Dental Implants in Edinburgh

 

edinburgh implants xray

We are often asked if any of the team is a ‘specialist’ in dental implants – the answer to that question is no because, as yet, there is no specialism in the field. As there is no specialism in the field of dental implants – a dentist can’t be called a specialist in dental implants.

Our implant surgeon, Philip Friel, has completed years of focused implant training and ongoing personal development in the area to ensure he can offer the best possible standard of patient treatment and care. All of our dentists at New Town Dental Care are experienced in the restoration of dental implants. Looking to find out more about dental implants in Edinburgh? Below is some very useful information about dental implants and the work we can do.

Step by step for routine dental implants

  1. Diagnosis and treatment planning appointments together with the completion of any reparative or preparatory work on remaining teeth or bone.
  2. Implant placement is usually followed by a healing period of anything from six weeks to six months. Often the implants are completely hidden beneath the gum; however, one-stage procedures where the implant is visible from the time of placement are also common. Stitches are normally removed within seven to 10 days and many will dissolve on their own.
  3. Several visits may be needed over the first few weeks to adjust temporary teeth or dentures and to monitor healing.
  4. The time allowed for implants to integrate may be increased or decreased to suit the bone conditions.
  5. In some cases, the first teeth fitted in the implants are not the final ones, but replicas of the proposed design.  This stage can be used to assess the restorations, particularly in areas like the front of the mouth where appearance is more critical. This also gives the gums time to mature around each implant before the final teeth are fitted.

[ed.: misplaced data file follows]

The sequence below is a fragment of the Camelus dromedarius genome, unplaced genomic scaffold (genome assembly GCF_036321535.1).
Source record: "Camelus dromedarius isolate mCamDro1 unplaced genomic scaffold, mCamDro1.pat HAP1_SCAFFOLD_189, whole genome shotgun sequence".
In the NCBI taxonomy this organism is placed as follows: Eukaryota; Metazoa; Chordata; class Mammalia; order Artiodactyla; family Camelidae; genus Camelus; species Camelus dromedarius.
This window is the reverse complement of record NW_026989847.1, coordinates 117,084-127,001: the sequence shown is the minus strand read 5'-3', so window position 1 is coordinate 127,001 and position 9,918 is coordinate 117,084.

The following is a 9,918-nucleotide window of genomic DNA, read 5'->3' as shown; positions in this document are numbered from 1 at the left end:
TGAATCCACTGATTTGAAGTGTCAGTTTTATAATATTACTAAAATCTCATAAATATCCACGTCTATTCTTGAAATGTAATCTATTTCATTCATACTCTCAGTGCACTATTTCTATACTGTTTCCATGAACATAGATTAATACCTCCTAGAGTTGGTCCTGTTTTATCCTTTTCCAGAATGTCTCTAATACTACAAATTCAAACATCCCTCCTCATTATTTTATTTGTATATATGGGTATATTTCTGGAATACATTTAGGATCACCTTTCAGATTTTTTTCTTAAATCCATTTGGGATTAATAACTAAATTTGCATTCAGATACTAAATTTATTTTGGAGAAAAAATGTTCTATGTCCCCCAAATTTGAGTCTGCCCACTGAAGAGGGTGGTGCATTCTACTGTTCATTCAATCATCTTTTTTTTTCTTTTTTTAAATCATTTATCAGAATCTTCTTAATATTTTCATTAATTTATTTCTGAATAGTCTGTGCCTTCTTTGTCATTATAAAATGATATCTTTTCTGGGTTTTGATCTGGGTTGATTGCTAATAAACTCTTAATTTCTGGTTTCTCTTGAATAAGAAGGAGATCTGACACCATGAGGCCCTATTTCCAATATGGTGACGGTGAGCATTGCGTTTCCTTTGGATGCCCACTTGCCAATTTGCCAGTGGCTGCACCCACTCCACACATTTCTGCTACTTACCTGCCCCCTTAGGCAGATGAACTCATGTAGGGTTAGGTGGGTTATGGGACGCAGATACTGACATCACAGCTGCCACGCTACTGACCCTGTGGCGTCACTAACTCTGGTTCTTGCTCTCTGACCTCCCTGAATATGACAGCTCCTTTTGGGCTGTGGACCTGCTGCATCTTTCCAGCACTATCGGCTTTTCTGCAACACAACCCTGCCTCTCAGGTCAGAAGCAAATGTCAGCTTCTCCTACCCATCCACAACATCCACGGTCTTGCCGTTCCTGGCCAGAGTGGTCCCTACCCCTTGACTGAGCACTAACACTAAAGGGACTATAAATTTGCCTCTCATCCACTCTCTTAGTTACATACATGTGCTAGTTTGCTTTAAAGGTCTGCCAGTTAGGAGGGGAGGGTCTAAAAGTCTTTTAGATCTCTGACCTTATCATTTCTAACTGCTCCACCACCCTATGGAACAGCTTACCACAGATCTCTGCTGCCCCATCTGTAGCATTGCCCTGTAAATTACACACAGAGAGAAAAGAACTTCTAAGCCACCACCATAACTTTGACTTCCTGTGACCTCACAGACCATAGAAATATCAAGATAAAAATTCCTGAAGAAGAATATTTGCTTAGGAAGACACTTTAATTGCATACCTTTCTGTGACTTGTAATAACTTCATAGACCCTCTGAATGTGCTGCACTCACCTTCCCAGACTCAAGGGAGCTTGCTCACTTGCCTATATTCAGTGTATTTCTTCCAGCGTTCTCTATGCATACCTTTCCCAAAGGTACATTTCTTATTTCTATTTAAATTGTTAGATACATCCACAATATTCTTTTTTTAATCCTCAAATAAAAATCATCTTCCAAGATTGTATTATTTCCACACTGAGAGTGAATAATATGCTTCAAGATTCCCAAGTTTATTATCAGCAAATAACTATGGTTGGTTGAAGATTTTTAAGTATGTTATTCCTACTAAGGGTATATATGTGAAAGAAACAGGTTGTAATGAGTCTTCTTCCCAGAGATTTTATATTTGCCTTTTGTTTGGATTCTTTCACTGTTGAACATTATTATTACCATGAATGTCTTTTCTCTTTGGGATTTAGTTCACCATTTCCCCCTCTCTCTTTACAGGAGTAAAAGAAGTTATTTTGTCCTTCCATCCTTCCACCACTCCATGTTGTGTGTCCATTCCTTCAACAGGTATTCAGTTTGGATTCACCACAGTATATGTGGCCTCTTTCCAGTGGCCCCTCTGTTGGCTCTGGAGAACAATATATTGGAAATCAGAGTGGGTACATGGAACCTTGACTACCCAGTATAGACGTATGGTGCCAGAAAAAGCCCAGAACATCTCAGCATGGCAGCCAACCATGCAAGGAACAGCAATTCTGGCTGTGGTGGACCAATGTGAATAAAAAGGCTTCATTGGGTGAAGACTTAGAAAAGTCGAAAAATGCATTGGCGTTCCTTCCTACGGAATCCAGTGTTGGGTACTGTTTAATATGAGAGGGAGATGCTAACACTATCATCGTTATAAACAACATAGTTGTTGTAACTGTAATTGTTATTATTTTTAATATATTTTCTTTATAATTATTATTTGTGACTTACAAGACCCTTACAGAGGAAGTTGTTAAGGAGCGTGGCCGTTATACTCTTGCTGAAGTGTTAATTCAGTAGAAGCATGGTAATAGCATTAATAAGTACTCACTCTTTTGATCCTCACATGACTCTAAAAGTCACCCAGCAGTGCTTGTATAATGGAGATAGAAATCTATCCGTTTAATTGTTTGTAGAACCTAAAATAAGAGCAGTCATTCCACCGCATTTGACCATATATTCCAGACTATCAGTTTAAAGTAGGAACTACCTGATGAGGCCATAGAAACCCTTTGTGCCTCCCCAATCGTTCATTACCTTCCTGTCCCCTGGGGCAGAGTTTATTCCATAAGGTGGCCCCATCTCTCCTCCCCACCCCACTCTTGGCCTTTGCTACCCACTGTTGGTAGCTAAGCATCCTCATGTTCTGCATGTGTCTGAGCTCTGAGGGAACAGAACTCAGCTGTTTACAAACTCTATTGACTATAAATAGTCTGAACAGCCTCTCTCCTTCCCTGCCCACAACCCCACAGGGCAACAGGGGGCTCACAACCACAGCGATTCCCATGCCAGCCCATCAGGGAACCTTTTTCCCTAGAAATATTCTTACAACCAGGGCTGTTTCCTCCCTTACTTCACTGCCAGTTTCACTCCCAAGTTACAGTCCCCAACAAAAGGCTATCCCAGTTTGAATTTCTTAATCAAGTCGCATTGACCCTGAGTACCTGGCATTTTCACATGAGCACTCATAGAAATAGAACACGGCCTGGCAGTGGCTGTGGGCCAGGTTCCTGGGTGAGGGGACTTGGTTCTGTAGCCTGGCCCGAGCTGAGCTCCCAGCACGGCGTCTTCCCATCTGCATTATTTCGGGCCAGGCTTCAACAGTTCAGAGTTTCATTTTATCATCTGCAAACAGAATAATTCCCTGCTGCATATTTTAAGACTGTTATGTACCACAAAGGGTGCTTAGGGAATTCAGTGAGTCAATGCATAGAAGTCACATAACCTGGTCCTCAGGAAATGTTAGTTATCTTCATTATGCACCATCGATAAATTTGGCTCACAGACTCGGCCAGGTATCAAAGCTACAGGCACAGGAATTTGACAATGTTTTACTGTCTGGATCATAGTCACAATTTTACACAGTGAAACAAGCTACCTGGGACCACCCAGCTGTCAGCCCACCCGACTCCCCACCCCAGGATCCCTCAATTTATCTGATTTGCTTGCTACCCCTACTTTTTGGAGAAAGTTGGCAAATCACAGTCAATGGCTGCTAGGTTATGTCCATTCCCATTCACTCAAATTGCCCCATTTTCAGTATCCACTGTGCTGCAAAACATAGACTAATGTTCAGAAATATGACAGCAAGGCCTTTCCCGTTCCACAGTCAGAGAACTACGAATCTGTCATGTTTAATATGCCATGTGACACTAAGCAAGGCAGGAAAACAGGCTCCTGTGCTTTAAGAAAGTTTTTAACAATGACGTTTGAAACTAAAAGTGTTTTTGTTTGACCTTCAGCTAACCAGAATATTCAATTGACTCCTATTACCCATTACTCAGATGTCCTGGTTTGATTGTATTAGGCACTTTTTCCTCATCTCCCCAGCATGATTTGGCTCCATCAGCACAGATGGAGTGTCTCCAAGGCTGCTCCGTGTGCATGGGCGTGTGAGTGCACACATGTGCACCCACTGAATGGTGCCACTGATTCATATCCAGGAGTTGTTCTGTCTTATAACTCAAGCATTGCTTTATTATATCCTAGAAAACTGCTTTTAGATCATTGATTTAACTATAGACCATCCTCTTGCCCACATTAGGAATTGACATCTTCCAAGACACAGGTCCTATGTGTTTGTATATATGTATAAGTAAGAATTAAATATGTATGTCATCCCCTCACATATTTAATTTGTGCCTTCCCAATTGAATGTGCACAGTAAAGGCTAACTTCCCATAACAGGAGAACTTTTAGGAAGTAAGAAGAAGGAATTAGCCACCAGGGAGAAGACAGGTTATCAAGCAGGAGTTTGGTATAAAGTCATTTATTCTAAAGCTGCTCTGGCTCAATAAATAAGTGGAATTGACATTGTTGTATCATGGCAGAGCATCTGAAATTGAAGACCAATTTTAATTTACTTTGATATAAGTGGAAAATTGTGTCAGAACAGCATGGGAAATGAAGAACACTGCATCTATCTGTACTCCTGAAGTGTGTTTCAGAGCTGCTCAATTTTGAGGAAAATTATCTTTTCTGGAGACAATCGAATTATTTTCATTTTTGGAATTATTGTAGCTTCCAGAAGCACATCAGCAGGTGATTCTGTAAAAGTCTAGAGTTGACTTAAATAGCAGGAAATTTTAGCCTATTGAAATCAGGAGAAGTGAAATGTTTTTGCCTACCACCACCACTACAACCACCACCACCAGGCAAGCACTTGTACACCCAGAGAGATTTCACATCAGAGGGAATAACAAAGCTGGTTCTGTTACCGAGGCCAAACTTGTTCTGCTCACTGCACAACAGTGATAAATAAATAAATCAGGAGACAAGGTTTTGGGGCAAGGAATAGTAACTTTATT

6. Final teeth are commonly fitted between three and nine months after placement of the implants.
  7. In conjunction with the patients maintenance of an excellent oral hygiene, regular examination and hygiene appointments are then all that is required to maintain the health of the mouth, teeth and implants.

Dental Implant Information

Implants have transformed dentistry over the last 35 years and are now often the first choice of treatment for the replacement of missing teeth.

An implant is a titanium substitute for a natural tooth root and is placed into a socket created in the jaw. It is usually screwed into place creating an initial stability, which over time is steadily enhanced by further growth of bone on to the implant surface. This process of fusion of bone to implant is known as osseo-integration. The internal design of the implant allows a variety of fitments to be attached to it, which support replacement teeth, providing the foundation for long-term support of crowns, bridges or dentures.

Almost all implants today are made from titanium, which has proven to be well tolerated by bone.

How many teeth can be supported?

All the common forms of tooth replacement, such as bridges or dentures can be supported by implants. If you are missing just one natural tooth, the one implant will likely be all that is required – but larger spaces of two, three or more missing teeth will not necessarily need one implant per tooth.

Successful implants depend on the quality and volume of bone at the point where the implant is required.

In the upper jaw for example, bone density is generally poorer than in the lower and if you have no teeth at all, most treatment providers will want to place a minimum of six implants to support a complete arch of 12 replacement teeth.

Because the bone at the front of the mouth is often very strong, fewer implants may be needed than would be required to treat a whole upper jaw – therefore a simple treatment plan to provide 10 or more teeth in the lower jaw might be possible with as few as four implants.

What else can be done with dental implants?

If you have no teeth in the lower jaw – a conventional lower denture can be considerably improved with an implant retained “over denture” which involves two implants placed at the front of the lower jaw to secure a denture. The same concept can be used in the upper jaw; however, four implants are used in the upper jaw and generally linked together to increase stability.

There are many implant options available and it is crucial that you have a thorough dental examination to be aware of what treatment would be best for you. For example implants have to obey simple engineering principles, in that sufficient implants must be placed in strong foundations to prevent overloading.